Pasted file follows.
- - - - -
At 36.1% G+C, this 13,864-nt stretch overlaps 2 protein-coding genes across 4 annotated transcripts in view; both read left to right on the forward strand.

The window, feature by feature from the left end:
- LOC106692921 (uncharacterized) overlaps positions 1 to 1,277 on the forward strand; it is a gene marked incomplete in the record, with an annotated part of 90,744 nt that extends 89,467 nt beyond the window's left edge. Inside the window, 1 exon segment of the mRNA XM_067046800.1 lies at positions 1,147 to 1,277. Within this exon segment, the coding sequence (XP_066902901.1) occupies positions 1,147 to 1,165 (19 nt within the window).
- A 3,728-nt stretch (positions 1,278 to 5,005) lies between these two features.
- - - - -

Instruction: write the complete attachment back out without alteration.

At 36.1% G+C, this 13,864-nt stretch overlaps 2 protein-coding genes across 4 annotated transcripts in view; both read left to right on the forward strand.

The window, feature by feature from the left end:
- LOC106692921 (uncharacterized) overlaps positions 1 to 1,277 on the forward strand; it is a gene marked incomplete in the record, with an annotated part of 90,744 nt that extends 89,467 nt beyond the window's left edge. Inside the window, 1 exon segment of the mRNA XM_067046800.1 lies at positions 1,147 to 1,277. Within this exon segment, the coding sequence (XP_066902901.1) occupies positions 1,147 to 1,165 (19 nt within the window).
- A 3,728-nt stretch (positions 1,278 to 5,005) lies between these two features.